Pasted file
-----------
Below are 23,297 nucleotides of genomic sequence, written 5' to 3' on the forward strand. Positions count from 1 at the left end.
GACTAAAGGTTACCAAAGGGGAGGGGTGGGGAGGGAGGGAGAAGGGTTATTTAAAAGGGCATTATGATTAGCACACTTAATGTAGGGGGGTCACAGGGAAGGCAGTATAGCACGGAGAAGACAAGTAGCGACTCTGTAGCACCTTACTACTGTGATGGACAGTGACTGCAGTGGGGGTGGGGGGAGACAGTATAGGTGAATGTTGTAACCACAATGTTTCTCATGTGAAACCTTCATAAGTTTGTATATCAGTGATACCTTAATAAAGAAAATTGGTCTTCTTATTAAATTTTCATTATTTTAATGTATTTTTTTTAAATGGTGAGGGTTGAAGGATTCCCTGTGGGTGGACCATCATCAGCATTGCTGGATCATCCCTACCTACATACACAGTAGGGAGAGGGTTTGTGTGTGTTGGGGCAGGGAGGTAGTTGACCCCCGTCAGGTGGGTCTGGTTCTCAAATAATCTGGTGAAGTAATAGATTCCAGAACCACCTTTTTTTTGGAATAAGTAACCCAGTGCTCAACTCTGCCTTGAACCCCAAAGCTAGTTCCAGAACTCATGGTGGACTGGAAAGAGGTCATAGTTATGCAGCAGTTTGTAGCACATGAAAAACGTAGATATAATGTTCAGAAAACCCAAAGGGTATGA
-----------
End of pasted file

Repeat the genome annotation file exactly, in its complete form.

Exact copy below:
Below are 23,297 nucleotides of genomic sequence, written 5' to 3' on the forward strand. Positions count from 1 at the left end.
GACTAAAGGTTACCAAAGGGGAGGGGTGGGGAGGGAGGGAGAAGGGTTATTTAAAAGGGCATTATGATTAGCACACTTAATGTAGGGGGGTCACAGGGAAGGCAGTATAGCACGGAGAAGACAAGTAGCGACTCTGTAGCACCTTACTACTGTGATGGACAGTGACTGCAGTGGGGGTGGGGGGAGACAGTATAGGTGAATGTTGTAACCACAATGTTTCTCATGTGAAACCTTCATAAGTTTGTATATCAGTGATACCTTAATAAAGAAAATTGGTCTTCTTATTAAATTTTCATTATTTTAATGTATTTTTTTTAAATGGTGAGGGTTGAAGGATTCCCTGTGGGTGGACCATCATCAGCATTGCTGGATCATCCCTACCTACATACACAGTAGGGAGAGGGTTTGTGTGTGTTGGGGCAGGGAGGTAGTTGACCCCCGTCAGGTGGGTCTGGTTCTCAAATAATCTGGTGAAGTAATAGATTCCAGAACCACCTTTTTTTTGGAATAAGTAACCCAGTGCTCAACTCTGCCTTGAACCCCAAAGCTAGTTCCAGAACTCATGGTGGACTGGAAAGAGGTCATAGTTATGCAGCAGTTTGTAGCACATGAAAAACGTAGATATAATGTTCAGAAAACCCAAAGGGTATGA